101 or Not 101- Uber Knows?
from Peter Radford
Paul Krugman has this in his blog today:
The name is a takeoff on Noah Smith’s clever writing about “101ism”, in which economics writers present Econ 101 stuff about supply, demand, and how great markets are as gospel, ignoring the many ways in which economists have learned to qualify those conclusions in the face of market imperfections. His point is that while Econ 101 can be a very useful guide, it is sometimes (often) misleading when applied to the real world.
My point is somewhat different: even when Econ 101 is right, that doesn’t always mean that it’s important – certainly not that it’s the most important thing about a situation. In particular, economists may delight in talking about issues where 101 refutes naïve intuition, but that doesn’t at all mean that these are the crucial policy issues we face.
So why is 101 what it is?
A significant number of student’s exposure to economics is through Econ 101. only. They never intend to become economists, they simply want to learn something about the economy. Yet, as Krugman admits, 101 is full of hypothetical purity about markets. It isn’t a representation of actual economies. It is a distorted and ideologically driven account of what markets might be under conditions so remote from reality that we can dismiss the whole thing as absurd. No one can learn about the actual economy from sitting through Econ 101.
Why do economists insist on creating this stalking horse called a ‘perfect market’ only to bash it as ridiculous later on? Why not begin with something more attached to the real markets students are likely to encounter? And why do they bash it in classes that only future economists attend? Is this some secret plot to ensure intellectual superiority over the naive souls who fell for the misleading nonsense in 101?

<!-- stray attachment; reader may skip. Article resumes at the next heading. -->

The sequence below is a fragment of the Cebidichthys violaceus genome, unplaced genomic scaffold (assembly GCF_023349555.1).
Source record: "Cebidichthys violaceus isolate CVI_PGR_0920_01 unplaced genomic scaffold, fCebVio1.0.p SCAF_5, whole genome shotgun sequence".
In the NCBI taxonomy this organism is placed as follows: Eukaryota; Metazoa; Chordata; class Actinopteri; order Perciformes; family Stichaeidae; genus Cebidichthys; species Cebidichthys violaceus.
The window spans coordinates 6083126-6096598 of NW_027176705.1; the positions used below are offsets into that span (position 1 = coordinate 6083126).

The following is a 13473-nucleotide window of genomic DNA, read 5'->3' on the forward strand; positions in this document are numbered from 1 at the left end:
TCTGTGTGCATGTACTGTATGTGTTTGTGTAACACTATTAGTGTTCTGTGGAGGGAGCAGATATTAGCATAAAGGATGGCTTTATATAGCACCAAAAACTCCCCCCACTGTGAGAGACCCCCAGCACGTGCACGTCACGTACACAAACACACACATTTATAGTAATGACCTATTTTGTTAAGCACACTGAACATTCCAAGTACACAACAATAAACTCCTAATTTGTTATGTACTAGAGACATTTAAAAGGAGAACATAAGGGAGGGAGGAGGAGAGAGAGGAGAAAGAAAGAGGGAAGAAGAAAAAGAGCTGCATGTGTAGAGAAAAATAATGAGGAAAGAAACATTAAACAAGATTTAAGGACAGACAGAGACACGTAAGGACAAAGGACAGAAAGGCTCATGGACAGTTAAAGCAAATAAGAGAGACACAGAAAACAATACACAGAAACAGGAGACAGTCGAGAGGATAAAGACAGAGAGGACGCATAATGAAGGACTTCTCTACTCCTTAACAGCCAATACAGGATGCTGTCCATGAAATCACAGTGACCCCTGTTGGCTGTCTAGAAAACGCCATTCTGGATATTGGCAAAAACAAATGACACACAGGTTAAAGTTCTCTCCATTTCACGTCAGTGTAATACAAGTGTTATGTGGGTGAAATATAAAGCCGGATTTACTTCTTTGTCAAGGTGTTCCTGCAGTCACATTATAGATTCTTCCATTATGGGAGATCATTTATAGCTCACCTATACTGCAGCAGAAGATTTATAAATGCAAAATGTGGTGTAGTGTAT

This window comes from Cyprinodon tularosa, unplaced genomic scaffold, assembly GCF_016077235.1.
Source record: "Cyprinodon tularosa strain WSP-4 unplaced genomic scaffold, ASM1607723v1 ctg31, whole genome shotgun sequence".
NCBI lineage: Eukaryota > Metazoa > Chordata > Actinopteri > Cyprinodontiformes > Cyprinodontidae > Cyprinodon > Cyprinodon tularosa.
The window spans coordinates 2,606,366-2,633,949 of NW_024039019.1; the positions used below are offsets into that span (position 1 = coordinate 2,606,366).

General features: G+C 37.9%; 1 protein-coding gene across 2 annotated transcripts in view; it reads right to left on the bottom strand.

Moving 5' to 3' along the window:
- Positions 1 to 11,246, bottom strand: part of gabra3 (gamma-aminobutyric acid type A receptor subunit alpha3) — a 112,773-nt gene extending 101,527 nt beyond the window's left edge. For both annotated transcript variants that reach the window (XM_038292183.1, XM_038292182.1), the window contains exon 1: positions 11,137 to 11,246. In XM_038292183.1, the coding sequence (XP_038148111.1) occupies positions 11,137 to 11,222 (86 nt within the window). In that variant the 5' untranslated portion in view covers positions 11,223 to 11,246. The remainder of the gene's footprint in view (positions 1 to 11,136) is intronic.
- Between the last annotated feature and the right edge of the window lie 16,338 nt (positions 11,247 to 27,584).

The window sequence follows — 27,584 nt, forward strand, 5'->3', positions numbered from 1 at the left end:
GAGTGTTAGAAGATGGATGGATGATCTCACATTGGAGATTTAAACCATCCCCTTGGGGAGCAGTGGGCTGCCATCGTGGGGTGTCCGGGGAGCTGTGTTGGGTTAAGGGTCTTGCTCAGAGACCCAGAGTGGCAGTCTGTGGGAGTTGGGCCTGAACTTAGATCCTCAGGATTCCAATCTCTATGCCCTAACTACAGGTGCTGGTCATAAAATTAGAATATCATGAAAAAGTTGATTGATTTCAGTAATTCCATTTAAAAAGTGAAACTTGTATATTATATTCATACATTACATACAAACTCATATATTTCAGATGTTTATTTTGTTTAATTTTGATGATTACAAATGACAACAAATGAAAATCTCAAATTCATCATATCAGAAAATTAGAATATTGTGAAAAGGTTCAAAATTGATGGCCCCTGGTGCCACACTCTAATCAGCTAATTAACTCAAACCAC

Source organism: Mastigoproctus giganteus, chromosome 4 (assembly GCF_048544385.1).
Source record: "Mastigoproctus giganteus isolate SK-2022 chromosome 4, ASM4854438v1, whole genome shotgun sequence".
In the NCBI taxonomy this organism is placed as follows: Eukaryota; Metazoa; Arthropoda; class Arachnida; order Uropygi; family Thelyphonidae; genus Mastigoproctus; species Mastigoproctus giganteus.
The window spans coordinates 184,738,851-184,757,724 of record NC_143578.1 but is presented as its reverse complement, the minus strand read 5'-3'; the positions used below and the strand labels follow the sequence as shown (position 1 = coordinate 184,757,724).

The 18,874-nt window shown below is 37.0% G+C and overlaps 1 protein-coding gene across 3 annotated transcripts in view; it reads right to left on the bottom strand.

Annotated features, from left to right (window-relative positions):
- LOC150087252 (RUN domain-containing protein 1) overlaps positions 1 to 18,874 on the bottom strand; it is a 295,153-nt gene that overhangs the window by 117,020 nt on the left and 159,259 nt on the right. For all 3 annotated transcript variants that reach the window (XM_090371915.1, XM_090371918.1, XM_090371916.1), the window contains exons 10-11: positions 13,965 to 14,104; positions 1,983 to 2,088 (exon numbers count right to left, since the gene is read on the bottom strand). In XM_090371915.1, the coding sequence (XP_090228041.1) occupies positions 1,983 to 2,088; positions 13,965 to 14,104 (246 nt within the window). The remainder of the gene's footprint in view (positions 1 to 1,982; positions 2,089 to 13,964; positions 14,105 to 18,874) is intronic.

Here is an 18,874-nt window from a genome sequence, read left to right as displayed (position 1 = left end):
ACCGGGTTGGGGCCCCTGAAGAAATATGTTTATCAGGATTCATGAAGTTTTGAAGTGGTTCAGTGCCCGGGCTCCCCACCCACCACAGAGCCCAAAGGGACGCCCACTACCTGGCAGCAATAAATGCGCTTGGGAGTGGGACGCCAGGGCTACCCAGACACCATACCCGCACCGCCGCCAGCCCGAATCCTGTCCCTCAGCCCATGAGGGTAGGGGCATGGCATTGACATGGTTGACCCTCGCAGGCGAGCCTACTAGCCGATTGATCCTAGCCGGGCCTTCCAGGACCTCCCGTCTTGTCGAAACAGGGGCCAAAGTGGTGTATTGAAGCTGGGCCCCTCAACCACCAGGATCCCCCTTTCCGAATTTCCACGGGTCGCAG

Even when 101 is right – according to Krugman – it needs to be set aside as often irrelevant.
His own area of trade is a good example. The notion competitive advantage gets lot of air time. Economists love talking about it because it is not self-evident and thus it makes them look smart for having it in their arsenal, but it only makes sense in the context of a few other ideas. Like the one where displaced workers will find new jobs instantly and so the benefits of trade are unhampered by the cost of lost jobs. Sure. Tell me another one. One simple model can look very clever, but those darned interconnections make things murky very quickly. Which is why most economics ought to be taught in the context of reality.
Which, more often than not, Econ 101 is not. How could it be? It’s mostly a plan attempt to indoctrinate students into believing a particular perspective: that governments are bad and that markets must be ‘free’.
I read that the CEO of Uber repeats a favorite line when asked how his business model is so financial successful: “It’s just Econ 101” he keeps saying. Which is tantamount to saying it’s a fairy tale. Investors beware! Especially when, as someone has now pointed out, that if Uber drivers are all independent contractors, and not employees, ought they not then compete on price and not collude by using Uber’s pricing platform? Uber, it turns out, is one of those exceptions to Econ 101 that one learns about later on after the indoctrination. Uber is actually a massive price-rigging scheme by a whole bunch of independent drivers, and the Uber CEO is acting to encourage the collusion.
Such are the lessons of Econ 101?